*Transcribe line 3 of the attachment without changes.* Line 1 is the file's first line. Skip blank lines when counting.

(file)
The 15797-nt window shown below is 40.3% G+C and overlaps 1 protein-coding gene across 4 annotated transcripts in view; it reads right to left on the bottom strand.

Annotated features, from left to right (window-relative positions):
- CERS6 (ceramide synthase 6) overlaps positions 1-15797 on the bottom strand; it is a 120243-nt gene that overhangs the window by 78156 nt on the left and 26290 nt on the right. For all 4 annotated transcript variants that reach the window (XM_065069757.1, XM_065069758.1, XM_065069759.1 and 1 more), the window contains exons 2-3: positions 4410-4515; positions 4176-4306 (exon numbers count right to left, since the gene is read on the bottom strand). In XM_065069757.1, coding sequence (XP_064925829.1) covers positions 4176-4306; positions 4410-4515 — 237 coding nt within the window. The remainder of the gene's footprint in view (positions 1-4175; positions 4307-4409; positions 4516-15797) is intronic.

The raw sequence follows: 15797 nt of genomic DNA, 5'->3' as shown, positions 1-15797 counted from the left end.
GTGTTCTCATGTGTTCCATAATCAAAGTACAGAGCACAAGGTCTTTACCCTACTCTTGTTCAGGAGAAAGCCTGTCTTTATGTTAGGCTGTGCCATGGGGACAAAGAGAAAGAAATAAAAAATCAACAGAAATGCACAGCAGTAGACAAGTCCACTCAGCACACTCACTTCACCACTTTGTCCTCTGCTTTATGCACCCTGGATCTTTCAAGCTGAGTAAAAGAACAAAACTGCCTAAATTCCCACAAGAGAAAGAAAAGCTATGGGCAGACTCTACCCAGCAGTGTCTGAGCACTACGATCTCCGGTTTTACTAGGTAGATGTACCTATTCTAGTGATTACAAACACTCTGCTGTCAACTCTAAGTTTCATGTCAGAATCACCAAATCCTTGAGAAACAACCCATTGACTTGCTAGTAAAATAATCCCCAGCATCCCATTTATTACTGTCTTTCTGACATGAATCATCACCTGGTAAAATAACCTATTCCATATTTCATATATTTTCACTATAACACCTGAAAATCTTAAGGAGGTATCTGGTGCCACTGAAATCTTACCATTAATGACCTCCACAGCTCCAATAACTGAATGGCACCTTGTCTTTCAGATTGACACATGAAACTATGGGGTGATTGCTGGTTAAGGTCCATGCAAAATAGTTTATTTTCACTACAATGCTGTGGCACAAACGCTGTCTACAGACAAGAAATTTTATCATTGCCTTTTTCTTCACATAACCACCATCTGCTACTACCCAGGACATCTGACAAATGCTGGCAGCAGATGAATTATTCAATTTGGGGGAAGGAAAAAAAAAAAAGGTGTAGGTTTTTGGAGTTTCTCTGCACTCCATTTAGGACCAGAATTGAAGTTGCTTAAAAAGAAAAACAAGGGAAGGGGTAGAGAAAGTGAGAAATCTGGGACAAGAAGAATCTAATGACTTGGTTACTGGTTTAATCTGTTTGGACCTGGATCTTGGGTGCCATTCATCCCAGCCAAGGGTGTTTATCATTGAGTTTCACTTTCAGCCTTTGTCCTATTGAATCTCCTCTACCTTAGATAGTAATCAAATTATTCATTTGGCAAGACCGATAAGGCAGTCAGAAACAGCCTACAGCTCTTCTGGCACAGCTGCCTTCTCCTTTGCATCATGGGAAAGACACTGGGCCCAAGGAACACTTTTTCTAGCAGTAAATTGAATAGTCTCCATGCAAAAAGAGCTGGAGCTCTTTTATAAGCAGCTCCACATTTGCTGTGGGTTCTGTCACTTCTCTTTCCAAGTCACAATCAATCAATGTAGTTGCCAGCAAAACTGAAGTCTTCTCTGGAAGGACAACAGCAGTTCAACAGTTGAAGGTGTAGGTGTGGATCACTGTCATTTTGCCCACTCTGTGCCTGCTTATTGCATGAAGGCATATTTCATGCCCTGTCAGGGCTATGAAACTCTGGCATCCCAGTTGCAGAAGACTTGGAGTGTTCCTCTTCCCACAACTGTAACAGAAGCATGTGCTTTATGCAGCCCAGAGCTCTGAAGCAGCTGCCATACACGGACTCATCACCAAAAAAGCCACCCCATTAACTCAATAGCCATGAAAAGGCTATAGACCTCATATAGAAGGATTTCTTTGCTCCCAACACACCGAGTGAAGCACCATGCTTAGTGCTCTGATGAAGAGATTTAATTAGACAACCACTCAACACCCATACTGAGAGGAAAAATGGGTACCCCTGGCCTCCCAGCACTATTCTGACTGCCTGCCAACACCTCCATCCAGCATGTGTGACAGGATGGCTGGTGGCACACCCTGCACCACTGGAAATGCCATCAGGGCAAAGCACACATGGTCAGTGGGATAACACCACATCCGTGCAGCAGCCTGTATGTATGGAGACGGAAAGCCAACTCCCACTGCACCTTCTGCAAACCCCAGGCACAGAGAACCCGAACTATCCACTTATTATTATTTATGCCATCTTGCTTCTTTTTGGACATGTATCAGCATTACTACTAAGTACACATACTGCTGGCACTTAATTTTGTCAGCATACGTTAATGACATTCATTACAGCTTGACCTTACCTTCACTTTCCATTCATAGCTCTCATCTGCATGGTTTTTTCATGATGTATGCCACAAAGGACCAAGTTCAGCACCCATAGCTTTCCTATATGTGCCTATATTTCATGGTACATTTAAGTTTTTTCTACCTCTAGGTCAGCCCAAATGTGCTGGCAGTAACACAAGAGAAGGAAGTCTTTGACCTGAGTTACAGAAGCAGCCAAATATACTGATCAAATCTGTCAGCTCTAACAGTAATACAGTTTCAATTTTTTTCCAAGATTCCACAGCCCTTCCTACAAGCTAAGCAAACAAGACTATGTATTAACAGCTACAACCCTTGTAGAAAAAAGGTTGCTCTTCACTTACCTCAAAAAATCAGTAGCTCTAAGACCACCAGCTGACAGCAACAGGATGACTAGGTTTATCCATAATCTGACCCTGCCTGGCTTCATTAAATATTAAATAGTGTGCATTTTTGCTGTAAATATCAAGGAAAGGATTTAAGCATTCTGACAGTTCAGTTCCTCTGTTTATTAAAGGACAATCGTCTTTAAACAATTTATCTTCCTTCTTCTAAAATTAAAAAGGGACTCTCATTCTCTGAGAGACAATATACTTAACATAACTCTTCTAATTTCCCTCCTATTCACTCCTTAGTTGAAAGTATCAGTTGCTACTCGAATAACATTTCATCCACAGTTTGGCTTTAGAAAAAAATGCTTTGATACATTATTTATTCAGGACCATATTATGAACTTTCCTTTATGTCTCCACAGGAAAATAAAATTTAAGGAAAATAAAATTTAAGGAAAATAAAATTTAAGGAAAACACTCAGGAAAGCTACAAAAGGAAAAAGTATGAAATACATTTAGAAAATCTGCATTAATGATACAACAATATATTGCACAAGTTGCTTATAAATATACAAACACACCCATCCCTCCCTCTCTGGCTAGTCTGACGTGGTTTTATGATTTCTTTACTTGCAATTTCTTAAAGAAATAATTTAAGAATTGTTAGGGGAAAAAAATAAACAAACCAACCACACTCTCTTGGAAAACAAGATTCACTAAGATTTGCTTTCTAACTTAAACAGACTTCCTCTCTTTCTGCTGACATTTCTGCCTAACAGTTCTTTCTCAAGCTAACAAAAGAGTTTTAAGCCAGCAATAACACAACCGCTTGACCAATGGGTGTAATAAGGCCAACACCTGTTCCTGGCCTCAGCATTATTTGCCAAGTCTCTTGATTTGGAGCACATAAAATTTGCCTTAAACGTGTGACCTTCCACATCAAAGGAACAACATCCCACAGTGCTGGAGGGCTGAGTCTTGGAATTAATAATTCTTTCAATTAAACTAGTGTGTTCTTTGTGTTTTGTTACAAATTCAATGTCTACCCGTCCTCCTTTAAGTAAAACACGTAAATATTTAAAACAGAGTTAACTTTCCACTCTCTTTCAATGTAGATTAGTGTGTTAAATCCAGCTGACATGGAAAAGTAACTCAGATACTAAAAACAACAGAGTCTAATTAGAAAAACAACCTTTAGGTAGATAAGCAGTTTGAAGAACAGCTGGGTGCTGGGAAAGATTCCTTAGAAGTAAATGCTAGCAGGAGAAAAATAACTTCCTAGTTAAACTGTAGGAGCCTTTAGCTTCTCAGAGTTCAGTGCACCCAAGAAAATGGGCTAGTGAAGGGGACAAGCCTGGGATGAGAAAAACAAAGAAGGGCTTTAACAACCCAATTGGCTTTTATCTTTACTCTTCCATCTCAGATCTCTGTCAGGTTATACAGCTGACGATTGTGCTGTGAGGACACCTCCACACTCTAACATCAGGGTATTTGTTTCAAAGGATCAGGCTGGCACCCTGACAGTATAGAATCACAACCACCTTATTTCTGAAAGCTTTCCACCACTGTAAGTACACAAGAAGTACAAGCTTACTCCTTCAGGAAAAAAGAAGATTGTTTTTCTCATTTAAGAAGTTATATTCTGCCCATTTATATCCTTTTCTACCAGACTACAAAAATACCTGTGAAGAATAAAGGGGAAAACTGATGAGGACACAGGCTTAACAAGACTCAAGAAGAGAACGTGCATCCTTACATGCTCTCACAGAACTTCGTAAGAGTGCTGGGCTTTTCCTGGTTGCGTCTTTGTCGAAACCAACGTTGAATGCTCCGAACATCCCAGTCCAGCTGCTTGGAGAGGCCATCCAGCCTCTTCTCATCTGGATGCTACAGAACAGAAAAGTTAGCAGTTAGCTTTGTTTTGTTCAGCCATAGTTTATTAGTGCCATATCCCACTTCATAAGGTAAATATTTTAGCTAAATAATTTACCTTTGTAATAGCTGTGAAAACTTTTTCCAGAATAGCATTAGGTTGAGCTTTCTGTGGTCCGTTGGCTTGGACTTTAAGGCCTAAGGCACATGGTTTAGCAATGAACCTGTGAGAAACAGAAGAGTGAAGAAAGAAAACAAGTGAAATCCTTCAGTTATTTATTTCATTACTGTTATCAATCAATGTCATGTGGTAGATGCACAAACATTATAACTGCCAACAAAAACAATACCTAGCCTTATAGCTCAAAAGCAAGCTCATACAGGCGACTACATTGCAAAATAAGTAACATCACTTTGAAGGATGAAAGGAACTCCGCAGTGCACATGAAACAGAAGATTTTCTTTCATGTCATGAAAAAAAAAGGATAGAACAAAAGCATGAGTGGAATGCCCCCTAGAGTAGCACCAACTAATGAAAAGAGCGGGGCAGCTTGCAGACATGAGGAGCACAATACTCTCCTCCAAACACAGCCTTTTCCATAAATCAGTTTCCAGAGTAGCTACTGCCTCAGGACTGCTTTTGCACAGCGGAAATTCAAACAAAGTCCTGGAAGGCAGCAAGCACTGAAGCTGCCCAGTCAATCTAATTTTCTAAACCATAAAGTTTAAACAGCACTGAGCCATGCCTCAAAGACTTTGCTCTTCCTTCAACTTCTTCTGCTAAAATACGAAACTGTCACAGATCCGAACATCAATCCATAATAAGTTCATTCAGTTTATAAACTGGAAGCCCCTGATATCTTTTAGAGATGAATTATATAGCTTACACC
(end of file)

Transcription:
- CERS6 (ceramide synthase 6) overlaps positions 1-15797 on the bottom strand; it is a 120243-nt gene that overhangs the window by 78156 nt on the left and 26290 nt on the right. For all 4 annotated transcript variants that reach the window (XM_065069757.1, XM_065069758.1, XM_065069759.1 and 1 more), the window contains exons 2-3: positions 4410-4515; positions 4176-4306 (exon numbers count right to left, since the gene is read on the bottom strand). In XM_065069757.1, coding sequence (XP_064925829.1) covers positions 4176-4306; positions 4410-4515 — 237 coding nt within the window. The remainder of the gene's footprint in view (positions 1-4175; positions 4307-4409; positions 4516-15797) is intronic.